I don’t want to bring you down or anything, but this is a post about death. And farming.




I’ve been thinking about how to broach the subject of death with Little e, since she’s now of the age when she notices and questions and ponders things like this. And the reality of death is sometimes so hard to grapple with even as an adult that I want to be honest and careful in how we present it to her. It’s no big deal; it happens every day. It is a big deal; it happens every day.

This feels especially important right now, when we see things like this.




The other week we visited our friend Aimee’s farm not far from where we live. It’s a working farm, full of livestock and relics of old tractors. A magical, earthy, sensual place—sensual in the experience-it-with-all-five-senses way. The musty, nose-filling smell of the chicken coop, far-off barks of dogs, the chill of the ocean wind on your cheeks. There were piglets to feed and calves to spy behind the hulking bodies of their mothers. Turkeys to talk to and eggs to collect. There was so much life.




But this is a working farm and these are its products. Death is close by for some, and not far off for others. The rationale for/against animal husbandry is a conversation we’ll have with Little e at another time, but the immediate thing, the destiny of all the animals—us included—followed me around as we petted chickens and chased dogs. How could we explain death to a four-year-old in a matter-of-fact, sensitive way? My first impulse was to shield her from it—to distract her from the carcass of a chicken in the corner of the coop. But afterward I thought maybe I should have let her see, let her ask questions. I’m constantly surprised by how calmly she will consider and accept abstract concepts.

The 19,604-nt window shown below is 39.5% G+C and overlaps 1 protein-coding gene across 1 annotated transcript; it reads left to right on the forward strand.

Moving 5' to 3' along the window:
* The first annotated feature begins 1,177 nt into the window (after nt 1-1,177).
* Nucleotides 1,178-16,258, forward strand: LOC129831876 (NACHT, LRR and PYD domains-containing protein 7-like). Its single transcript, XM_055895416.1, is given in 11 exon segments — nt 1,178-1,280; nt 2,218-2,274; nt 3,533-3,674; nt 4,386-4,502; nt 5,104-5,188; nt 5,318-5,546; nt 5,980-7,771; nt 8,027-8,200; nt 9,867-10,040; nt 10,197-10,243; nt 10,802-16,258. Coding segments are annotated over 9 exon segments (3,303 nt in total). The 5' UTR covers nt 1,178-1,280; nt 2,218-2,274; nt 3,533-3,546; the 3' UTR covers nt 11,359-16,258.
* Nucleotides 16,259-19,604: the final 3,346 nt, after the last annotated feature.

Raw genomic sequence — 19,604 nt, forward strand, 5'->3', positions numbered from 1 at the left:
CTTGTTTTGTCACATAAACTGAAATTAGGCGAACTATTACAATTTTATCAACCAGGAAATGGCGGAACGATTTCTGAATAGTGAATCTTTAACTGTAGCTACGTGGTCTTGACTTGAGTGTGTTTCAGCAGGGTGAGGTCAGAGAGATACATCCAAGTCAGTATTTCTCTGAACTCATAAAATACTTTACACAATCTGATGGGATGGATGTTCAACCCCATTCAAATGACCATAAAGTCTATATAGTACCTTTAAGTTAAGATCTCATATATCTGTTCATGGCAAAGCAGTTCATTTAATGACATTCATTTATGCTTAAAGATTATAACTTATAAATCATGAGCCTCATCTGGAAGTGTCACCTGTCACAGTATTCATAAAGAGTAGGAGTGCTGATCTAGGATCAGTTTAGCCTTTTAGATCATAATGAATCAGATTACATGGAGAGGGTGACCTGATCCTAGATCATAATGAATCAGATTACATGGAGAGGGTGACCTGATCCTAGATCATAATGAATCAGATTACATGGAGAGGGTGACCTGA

And maybe that’s how we should approach it: simply, calmly. Luckily I’ve just come across this book, which tells the story of every death with such grace and honesty. As a parent, something in me cringes when I see the illustration of a dead bird, the crumpled butterfly wings—this is a child’s picture book!—but why should that be? Why shouldn’t Little e be able to understand and respect the everywhere-ness of death? The illustration disturbs me because of my own connotations of it, which she doesn’t yet have. It feels as if I need to tread carefully with this sharing of knowledge, so that it doesn’t become sharing of fears.

I don’t know the best way to do this, other than finding more books to read and advice to mull over. How was death explained to you as a child, or how did you explain it to children in your life?

And now, more farm beauty, including a very sleepy Wooly Bear caterpillar.

L’Chaim, friends.


(Special thanks to Aimee for inviting us to her farm-haven and giving us such a wonderful tour.)


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